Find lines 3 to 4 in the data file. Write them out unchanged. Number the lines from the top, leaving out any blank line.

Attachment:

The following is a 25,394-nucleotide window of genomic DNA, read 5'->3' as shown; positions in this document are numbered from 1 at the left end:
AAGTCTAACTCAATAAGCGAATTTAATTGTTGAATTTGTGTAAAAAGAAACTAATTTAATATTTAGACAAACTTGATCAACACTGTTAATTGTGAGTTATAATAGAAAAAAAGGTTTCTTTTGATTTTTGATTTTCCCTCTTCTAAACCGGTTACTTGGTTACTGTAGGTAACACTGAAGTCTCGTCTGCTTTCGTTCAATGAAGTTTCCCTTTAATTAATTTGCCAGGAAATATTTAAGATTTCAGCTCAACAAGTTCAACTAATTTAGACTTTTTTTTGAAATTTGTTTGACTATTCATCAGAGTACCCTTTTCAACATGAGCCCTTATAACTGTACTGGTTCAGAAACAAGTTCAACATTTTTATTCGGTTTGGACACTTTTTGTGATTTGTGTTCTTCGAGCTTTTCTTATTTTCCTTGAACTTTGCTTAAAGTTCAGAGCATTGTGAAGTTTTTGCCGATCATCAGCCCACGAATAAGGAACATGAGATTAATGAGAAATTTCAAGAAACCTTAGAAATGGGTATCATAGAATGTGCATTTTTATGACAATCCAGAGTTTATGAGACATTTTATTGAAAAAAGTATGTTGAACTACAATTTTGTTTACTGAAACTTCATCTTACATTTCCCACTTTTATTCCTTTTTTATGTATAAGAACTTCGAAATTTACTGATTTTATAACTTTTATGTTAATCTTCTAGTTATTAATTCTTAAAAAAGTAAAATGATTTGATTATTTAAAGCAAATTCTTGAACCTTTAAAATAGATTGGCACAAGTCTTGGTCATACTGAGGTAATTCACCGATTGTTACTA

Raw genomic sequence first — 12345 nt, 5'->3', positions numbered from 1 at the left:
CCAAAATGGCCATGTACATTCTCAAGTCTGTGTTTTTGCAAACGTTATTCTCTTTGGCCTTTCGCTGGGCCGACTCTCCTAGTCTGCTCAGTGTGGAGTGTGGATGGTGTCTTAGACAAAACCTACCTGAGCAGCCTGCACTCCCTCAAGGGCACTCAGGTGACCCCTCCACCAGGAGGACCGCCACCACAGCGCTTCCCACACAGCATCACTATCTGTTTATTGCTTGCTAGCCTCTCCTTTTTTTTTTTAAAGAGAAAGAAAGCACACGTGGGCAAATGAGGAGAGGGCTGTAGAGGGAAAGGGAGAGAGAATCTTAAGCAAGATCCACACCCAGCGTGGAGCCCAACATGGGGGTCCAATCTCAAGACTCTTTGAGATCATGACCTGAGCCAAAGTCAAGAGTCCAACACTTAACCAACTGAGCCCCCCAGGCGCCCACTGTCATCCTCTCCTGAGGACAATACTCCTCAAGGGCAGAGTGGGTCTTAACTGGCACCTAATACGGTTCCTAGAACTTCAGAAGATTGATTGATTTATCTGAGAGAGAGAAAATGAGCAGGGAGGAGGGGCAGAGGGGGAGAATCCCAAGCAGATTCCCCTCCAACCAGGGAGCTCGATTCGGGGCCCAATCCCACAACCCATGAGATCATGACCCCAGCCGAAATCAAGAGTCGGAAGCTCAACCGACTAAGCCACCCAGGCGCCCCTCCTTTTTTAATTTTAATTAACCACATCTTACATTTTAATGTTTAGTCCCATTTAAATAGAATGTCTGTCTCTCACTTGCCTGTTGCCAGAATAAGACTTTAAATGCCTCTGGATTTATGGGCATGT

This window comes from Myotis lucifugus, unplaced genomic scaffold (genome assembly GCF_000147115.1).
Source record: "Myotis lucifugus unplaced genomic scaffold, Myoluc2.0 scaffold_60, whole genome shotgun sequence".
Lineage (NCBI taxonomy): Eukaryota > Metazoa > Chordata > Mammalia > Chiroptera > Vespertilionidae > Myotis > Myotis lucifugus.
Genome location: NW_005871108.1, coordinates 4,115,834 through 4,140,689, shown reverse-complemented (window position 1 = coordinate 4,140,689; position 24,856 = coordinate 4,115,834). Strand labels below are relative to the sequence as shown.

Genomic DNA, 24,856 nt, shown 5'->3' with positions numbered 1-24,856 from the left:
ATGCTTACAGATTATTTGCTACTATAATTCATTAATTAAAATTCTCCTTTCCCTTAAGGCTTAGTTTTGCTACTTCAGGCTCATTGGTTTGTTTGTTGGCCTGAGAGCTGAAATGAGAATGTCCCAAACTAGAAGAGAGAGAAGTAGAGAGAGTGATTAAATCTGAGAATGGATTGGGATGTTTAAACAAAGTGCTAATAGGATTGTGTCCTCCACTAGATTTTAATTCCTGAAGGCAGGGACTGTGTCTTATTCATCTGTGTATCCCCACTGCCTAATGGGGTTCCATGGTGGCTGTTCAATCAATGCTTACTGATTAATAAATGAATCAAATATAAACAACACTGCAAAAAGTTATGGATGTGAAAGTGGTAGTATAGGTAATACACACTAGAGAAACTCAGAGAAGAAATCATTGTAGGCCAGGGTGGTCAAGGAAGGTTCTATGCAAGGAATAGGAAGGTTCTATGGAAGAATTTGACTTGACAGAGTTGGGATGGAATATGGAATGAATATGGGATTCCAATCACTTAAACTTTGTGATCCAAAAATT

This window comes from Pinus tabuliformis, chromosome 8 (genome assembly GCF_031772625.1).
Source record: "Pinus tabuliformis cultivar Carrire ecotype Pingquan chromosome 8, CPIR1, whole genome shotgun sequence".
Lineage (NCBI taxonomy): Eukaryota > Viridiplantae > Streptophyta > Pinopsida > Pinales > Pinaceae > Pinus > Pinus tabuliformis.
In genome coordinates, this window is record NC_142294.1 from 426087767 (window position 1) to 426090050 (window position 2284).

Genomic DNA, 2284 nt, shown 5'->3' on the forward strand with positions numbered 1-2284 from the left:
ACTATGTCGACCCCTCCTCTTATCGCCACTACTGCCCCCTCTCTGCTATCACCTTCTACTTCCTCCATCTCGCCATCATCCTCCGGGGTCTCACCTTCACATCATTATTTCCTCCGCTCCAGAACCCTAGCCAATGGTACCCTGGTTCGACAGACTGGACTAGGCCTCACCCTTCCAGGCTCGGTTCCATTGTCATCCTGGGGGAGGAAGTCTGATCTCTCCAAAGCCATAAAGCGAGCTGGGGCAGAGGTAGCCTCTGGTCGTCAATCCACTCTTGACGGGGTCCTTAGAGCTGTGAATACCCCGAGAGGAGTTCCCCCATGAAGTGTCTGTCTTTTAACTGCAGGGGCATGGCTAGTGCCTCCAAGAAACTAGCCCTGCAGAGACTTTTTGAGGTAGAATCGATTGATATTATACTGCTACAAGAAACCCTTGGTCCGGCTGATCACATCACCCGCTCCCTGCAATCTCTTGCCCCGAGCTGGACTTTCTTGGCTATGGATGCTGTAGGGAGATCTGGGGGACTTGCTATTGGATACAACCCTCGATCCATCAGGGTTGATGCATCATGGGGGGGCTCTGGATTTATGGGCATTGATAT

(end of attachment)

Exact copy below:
Raw genomic sequence first — 12345 nt, 5'->3', positions numbered from 1 at the left:
CCAAAATGGCCATGTACATTCTCAAGTCTGTGTTTTTGCAAACGTTATTCTCTTTGGCCTTTCGCTGGGCCGACTCTCCTAGTCTGCTCAGTGTGGAGTGTGGATGGTGTCTTAGACAAAACCTACCTGAGCAGCCTGCACTCCCTCAAGGGCACTCAGGTGACCCCTCCACCAGGAGGACCGCCACCACAGCGCTTCCCACACAGCATCACTATCTGTTTATTGCTTGCTAGCCTCTCCTTTTTTTTTTTAAAGAGAAAGAAAGCACACGTGGGCAAATGAGGAGAGGGCTGTAGAGGGAAAGGGAGAGAGAATCTTAAGCAAGATCCACACCCAGCGTGGAGCCCAACATGGGGGTCCAATCTCAAGACTCTTTGAGATCATGACCTGAGCCAAAGTCAAGAGTCCAACACTTAACCAACTGAGCCCCCCAGGCGCCCACTGTCATCCTCTCCTGAGGACAATACTCCTCAAGGGCAGAGTGGGTCTTAACTGGCACCTAATACGGTTCCTAGAACTTCAGAAGATTGATTGATTTATCTGAGAGAGAGAAAATGAGCAGGGAGGAGGGGCAGAGGGGGAGAATCCCAAGCAGATTCCCCTCCAACCAGGGAGCTCGATTCGGGGCCCAATCCCACAACCCATGAGATCATGACCCCAGCCGAAATCAAGAGTCGGAAGCTCAACCGACTAAGCCACCCAGGCGCCCCTCCTTTTTTAATTTTAATTAACCACATCTTACATTTTAATGTTTAGTCCCATTTAAATAGAATGTCTGTCTCTCACTTGCCTGTTGCCAGAATAAGACTTTAAATGCCTCTGGATTTATGGGCATGT